Why Did the Duck Cross the Pond?
by Casey Mann, Senior Correspondent
About a month ago, a call came into the Piedmont Farm Animal Refuge about a bloodied duck at Pittsboro’s Town Lake Park. The call, made by Chatham resident Kristy Bardwell, led rescuers from the Piedmont Animal Rescue to an injured duck.
Lenore Braford, Animal Care Director of the Piedmont Farm Animal Refuge located in Pittsboro said the duck, now named Kristy, had minor injuries when they trapped it. But fortunately, it has recovered and has been integrated into the Refuge’s flock.
Soon after the rescue of Kristy the duck, the Refuge received another call from Kristy Bardwell—this time alerting the Refuge of a dead duck which appeared to have been killed by predators. The Refuge began working to find a suitable home for the remaining ducks in the Park, as the Refuge’s flock was now at capacity.
“We reached out to Sky Watch Bird Rescue on the coast,” Braford said. “They said if we could catch them, they would take them.”
The death of the duck “really motivated” the team at the Refuge and though Braford admits the team “wasn’t really experienced in water rescue,” they gathered up volunteers, two canoes, and a kayak to make it happen. Fortunately, the team was able to trap and crate the animals on dry land, which was a sigh of relief for Braford.
The birds have been transported to the Sky Watch and are under quarantine until they are eventually integrated into a flock of ducks there.
How did the ducks get there?
Kristy the duck was part of a flock of domesticated Muscovy ducks that Braford said appeared to have been “dumped” at Town Lake Park. She said there was some “word of mouth” about the ducks with local residents coming to feed the ducks on a regular basis. Muscovy ducks are a non-native species which are “bred for meat production,” however, they are also considered an “invasive species.”
“As domesticated ducks, they couldn’t survive in the wild,” Braford said. “[And if they did survive,] they would probably reproduce really quickly.”
Braford noted that during the pandemic, the Refuge has been inundated with calls about ducks and chickens that need to be surrendered. Braford believes this is a result of the COVID-19 pandemic. Braford notes that the rate of purchase of chicks and ducklings increased last year as people sought ways to ride out the pandemic. Once those animals got to full size, some of the purchasers grew to regret their decisions, which in turn led to an increase in the dumping of domesticated birds.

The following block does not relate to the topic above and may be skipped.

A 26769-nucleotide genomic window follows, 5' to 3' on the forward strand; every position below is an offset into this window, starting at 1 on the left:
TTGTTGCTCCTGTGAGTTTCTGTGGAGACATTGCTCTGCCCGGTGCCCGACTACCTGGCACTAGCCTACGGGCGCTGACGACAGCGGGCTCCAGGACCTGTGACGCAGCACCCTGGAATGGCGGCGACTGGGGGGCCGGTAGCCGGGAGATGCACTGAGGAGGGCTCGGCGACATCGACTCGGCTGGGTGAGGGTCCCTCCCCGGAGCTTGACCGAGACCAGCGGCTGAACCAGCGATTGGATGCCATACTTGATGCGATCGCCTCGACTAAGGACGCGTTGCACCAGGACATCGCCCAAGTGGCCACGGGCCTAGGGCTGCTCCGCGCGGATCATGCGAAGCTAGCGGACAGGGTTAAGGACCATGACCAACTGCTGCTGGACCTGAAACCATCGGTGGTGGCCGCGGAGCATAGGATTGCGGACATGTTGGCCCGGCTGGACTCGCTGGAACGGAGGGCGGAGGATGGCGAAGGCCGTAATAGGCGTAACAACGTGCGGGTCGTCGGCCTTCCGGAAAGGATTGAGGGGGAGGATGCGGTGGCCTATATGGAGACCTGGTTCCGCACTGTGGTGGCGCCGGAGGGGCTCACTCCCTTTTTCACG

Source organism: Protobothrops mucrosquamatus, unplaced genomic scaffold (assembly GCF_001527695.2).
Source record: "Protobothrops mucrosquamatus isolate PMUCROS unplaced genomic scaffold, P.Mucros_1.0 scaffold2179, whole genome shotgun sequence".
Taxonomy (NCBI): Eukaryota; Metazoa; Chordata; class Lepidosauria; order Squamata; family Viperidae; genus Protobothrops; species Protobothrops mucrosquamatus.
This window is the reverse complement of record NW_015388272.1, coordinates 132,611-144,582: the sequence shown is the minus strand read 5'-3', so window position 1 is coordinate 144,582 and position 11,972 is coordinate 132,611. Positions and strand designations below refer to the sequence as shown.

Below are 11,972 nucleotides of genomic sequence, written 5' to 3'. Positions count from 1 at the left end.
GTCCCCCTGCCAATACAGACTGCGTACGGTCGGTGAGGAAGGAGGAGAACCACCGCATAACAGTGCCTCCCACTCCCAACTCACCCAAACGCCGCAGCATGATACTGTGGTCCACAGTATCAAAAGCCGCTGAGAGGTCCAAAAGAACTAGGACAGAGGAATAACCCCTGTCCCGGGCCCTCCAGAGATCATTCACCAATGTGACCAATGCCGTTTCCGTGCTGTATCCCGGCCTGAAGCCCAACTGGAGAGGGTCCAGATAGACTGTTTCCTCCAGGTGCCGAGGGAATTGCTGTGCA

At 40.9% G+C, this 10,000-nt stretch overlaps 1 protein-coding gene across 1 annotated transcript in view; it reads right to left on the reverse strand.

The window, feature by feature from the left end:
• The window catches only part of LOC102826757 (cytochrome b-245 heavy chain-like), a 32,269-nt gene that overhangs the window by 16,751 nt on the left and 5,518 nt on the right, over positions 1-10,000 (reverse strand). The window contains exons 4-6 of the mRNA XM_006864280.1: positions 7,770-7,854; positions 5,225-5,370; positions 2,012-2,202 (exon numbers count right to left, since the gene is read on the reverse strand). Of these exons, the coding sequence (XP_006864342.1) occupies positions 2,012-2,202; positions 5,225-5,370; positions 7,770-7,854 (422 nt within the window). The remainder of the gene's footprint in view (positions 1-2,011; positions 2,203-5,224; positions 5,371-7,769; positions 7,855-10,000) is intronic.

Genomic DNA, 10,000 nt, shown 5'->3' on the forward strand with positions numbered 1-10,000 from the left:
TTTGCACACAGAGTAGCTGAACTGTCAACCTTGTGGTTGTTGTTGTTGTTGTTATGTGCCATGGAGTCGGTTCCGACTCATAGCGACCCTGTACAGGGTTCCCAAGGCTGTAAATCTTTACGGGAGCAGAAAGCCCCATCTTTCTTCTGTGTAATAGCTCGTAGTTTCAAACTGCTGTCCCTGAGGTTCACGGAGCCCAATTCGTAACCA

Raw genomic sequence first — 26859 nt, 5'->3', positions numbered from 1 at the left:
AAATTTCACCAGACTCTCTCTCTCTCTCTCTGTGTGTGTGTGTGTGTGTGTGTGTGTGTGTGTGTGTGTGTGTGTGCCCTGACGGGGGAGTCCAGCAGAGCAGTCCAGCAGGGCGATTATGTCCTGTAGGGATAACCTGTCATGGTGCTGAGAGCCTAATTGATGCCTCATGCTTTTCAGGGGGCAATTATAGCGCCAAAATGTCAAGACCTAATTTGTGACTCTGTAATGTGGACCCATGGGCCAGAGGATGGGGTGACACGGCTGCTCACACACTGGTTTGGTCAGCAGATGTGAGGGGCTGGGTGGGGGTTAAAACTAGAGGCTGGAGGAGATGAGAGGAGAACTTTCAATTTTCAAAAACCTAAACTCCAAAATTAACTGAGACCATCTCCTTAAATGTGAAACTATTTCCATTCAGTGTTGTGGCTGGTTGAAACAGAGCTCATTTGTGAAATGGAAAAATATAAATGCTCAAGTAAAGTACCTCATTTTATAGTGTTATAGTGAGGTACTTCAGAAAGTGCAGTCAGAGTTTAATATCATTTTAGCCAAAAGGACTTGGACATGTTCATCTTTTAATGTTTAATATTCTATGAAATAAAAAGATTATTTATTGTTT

“Releasing these birds into the wild is a death sentence,” Braford said. “They simply cannot compete with the wild birds.”
Braford hopes that people interested in domesticated chicks and ducks educate themselves so that they can make wise decisions about them. Domesticated birds require the owners to protect them—beyond simply feeding—and include ample outdoor space for the animals to keep them from predators.
“If you’re thinking about getting chicks or ducks, remember it’s a lifelong commitment,” Braford said. “Just like it would be for your dog or cat.”
And if you are willing to make that commitment, Braford asks that you consider the “Adopt Don’t Shop” policy.
“There are many rescues and shelters that have farm animals in need of loving homes, and by adopting you can avoid supporting cruel hatcheries,” Braford said. “There are many similarities between hatcheries and puppy mills, so the issues faced by farm animals are in some cases very similar to the same issues faced by dogs and cats.”
The Piedmont Farm Animal Refuge has reopened for tours, following COVID-19 safety guidelines. This is an opportunity not only to learn about the Refuge and what it does, but also visit Kristy the duck, who is doing swimmingly in her new flock.
For more information, visit www.piedmontrefuge.org